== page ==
Old 12-18-2017, 02:52 PM   #9
pan64
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Quote:
Originally Posted by scasey View Post
pan64: in CentOS 7 at least, the default for HISTFILE is ~/.bash_history, so it is set by default, and the history is saved, by default.
[CODE]$
In that case history -a is not required - or will cause doubled history entries. Otherwise it looks like it is saved only when the shell exited, so you cannot see the history of any other running bash.
by the way, I don't know how it is going on CentOS, but if it was set by default probably it was set by something else, not bash itself. So it is not really default of bash, but preset on CentOS.

Last edited by pan64; 12-18-2017 at 02:55 PM.
 
Old 12-18-2017, 03:25 PM   #10
scasey
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Quote:
Originally Posted by pan64 View Post
In that case history -a is not required - or will cause doubled history entries. Otherwise it looks like it is saved only when the shell exited, so you cannot see the history of any other running bash.
by the way, I don't know how it is going on CentOS, but if it was set by default probably it was set by something else, not bash itself. So it is not really default of bash, but preset on CentOS.
Agreed, history -a is not required unless you want to save the history without closing the session before opening a new session.
Note that executing history -a appears to cause a write (append) to HISTFILE, a flush of the in-memory history and a re-read of the HISTFILE, so doubling does not occur. [Just confirmed that in practice, but don't see any documentation of it]

One can compare the in-memory history to the file by doing
Code:
cat ~/.bash_history
or
Code:
tail ~/.bash_history
Also, yes, I don't find anything in the bash configurations to set HISTFILE, but, as you point out in #3 man bash says "The default value is ~/.bash_history."...maybe it's compiled into bash?

Just curious, is it not preset in the distros you're using?

Last edited by scasey; 12-18-2017 at 03:28 PM.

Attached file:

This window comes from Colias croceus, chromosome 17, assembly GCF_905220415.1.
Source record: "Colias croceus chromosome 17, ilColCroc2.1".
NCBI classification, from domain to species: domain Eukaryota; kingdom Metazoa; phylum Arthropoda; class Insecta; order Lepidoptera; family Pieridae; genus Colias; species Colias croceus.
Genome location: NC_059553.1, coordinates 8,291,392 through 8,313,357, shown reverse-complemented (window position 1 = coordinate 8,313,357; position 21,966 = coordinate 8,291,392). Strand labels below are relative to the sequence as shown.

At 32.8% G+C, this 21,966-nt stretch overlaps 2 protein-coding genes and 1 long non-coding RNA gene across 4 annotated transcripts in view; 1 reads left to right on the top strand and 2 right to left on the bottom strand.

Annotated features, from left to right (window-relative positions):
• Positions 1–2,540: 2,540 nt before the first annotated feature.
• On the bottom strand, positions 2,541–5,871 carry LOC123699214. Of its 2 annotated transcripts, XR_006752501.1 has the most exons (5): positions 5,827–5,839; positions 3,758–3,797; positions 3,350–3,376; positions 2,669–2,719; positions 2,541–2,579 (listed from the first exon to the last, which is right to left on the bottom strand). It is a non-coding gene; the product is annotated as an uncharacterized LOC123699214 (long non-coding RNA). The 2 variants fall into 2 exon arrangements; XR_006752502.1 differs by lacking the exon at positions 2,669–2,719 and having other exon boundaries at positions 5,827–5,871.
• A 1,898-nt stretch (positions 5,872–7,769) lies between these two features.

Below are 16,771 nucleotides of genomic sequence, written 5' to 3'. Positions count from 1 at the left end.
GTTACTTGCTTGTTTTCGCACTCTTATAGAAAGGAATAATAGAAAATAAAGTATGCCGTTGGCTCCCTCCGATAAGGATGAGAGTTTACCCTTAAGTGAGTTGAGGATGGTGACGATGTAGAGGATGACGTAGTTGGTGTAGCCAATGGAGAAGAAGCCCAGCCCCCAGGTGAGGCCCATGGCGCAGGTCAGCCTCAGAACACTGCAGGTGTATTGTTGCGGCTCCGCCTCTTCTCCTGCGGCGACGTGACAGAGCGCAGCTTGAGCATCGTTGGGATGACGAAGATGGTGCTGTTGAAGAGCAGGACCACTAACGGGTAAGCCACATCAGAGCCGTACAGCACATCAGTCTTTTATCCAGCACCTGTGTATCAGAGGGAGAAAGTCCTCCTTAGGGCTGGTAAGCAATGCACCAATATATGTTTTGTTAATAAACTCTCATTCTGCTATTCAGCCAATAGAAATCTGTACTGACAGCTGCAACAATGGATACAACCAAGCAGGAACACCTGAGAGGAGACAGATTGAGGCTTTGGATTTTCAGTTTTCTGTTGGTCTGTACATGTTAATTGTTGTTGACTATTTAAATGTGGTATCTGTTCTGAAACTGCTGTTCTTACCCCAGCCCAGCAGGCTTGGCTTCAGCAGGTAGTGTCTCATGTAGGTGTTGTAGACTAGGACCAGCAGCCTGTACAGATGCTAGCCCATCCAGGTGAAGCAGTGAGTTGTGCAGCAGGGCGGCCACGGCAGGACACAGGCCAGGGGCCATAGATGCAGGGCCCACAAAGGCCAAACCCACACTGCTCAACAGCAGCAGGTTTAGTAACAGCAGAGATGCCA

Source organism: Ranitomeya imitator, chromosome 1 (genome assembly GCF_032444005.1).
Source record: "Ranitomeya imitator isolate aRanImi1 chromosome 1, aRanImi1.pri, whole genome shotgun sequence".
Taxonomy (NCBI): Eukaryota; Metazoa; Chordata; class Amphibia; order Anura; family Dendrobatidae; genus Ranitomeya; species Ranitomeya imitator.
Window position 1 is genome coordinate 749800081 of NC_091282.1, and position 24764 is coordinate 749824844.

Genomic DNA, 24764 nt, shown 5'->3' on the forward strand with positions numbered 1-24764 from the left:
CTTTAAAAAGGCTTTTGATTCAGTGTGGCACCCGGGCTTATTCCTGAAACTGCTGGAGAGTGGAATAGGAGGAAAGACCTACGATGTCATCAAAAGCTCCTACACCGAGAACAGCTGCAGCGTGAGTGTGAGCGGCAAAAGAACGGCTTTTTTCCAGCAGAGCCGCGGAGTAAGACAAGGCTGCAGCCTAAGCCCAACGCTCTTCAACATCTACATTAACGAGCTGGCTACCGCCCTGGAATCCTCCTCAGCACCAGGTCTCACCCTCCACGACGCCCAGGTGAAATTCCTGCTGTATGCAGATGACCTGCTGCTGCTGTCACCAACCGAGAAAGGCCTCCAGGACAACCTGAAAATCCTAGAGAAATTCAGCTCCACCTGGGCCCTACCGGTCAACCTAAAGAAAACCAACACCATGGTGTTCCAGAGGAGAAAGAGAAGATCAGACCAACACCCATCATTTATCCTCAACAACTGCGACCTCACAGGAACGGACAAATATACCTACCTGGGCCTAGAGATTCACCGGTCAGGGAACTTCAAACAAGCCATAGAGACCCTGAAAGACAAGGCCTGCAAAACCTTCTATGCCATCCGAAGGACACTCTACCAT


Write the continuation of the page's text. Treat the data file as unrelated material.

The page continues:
Old 12-18-2017, 03:48 PM   #11
pan64
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no, it is not set at all, this is debian 9.
 
Old 12-18-2017, 04:02 PM   #12
scasey
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Quote:
Originally Posted by pan64 View Post
no, it is not set at all, this is debian 9.
Interesting...yet your man bash says it has a default (as does mine...it has exactly that same line for HISTFILE). Most curious.

We've gotten a bit off track from the OPs question, so to repeat what MadeInGermany posted in #2:
On a RedHat clone OS (Fedora, CentOS), at least, using bash, the history file is only written to when the session is closed.
Use
Code:
history -a
to write to the history file without closing the session.
This will make the entire history available to any new sessions.

That is how it has "always" worked AFAIK. That was the behavior on Solaris when I used bash there, too.

How are you opening the new session? Why is it "not possible" to
Code:
history -a
before opening the new session?
 
Old 12-18-2017, 04:18 PM   #13
pan64
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just a remark: if it was the default you need not set it anywhere, bash will use the default by default. But won't save...
But actually there is a setting in ~/.bashrc:
Code:
# append to the history file, don't overwrite it
shopt -s histappend
 
Old 12-18-2017, 05:42 PM   #14
scasey
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Quote:
Originally Posted by pan64 View Post
just a remark: if it was the default you need not set it anywhere, bash will use the default by default. But won't save...
But actually there is a setting in ~/.bashrc:
Code:
# append to the history file, don't overwrite it
shopt -s histappend
So that causes the save on shutdown, right? Cool!
 
Old 12-19-2017, 01:27 AM   #15
ArfaSmif
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scasey: I think you're right that the command history has always worked like this. My memory is not what it used to be.

If you echo $BASHOPTS you will probably find that "histappend" is already part of you shell options. It _is_ on my Fedora 27 system.

Looking at my first post you will notice that I have HISTCONTROL=ignoreboth:erasedups set. This means that the history ignores all spaces and ignores all duplicate commands and also only writes unique commands to the command history file. I also have HISTSIZE=-1 and HISTFILESIZE=-1 which means that every command is saved in the history file and the history file is never truncated and keeps all history from day one.